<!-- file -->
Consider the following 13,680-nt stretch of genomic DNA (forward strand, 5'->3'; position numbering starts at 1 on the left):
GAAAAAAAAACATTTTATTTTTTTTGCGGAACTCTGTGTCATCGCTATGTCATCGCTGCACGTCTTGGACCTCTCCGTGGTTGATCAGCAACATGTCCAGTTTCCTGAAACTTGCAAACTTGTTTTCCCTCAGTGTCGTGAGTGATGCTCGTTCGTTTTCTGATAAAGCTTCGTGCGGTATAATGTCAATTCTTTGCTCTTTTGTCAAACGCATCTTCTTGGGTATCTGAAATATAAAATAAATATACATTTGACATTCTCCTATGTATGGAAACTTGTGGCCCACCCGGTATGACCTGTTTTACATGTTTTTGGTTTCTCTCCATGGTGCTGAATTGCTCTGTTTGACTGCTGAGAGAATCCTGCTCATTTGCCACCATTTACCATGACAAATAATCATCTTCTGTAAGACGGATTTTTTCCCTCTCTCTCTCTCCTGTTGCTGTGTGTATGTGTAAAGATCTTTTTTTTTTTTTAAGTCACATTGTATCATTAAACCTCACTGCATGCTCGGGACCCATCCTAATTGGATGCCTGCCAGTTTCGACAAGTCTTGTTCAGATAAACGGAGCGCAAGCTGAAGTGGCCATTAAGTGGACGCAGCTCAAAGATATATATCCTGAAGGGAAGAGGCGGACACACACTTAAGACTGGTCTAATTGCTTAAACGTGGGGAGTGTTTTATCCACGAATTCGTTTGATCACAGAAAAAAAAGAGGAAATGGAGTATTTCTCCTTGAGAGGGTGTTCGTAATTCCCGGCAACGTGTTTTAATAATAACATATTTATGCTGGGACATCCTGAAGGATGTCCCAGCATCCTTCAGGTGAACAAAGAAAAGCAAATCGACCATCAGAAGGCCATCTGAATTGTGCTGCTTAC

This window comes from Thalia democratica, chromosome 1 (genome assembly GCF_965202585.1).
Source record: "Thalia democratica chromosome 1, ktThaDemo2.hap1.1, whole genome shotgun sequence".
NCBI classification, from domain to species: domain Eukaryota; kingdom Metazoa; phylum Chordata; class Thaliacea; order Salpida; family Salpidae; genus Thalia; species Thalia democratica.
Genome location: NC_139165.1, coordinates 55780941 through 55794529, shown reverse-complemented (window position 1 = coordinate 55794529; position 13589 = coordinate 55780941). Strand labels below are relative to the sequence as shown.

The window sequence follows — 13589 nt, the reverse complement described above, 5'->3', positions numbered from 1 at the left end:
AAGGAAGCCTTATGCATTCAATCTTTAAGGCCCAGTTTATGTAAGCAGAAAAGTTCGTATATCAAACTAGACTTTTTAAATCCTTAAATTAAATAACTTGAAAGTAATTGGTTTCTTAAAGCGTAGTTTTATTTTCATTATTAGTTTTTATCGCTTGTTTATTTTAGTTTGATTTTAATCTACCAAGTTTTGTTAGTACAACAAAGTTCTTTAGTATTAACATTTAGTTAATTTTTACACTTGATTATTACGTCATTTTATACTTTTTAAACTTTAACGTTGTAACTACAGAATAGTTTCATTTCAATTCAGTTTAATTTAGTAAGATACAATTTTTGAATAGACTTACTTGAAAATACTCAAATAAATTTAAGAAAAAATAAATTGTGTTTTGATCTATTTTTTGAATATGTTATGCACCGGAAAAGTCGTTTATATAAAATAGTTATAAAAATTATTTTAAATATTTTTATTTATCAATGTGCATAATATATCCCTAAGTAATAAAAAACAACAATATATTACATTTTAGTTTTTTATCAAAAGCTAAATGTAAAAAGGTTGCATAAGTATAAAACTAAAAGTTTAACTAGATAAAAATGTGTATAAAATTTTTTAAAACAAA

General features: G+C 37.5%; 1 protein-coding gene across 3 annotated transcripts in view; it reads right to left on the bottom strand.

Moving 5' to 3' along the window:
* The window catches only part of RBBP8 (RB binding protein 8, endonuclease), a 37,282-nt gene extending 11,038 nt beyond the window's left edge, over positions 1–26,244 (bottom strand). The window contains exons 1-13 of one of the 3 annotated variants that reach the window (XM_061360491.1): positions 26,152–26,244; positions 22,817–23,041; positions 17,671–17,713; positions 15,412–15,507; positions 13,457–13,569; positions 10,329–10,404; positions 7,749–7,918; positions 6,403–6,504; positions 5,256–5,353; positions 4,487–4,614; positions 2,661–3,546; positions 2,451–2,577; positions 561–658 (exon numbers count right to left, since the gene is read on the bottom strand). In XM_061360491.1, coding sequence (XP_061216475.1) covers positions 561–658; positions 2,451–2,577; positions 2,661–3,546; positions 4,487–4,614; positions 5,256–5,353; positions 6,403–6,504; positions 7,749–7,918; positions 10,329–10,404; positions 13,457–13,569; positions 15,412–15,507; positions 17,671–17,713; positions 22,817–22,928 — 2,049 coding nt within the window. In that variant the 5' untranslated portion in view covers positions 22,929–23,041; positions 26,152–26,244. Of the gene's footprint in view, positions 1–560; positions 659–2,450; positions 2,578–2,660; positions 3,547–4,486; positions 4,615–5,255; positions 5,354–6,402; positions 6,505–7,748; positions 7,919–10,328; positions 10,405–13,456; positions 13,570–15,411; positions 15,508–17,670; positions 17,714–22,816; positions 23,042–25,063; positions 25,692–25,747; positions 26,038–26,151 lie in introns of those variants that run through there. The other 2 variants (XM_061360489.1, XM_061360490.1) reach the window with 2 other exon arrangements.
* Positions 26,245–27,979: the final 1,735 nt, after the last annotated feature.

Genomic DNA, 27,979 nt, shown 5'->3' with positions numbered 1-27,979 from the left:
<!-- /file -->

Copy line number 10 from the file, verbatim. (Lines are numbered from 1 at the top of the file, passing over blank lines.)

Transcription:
Moving 5' to 3' along the window: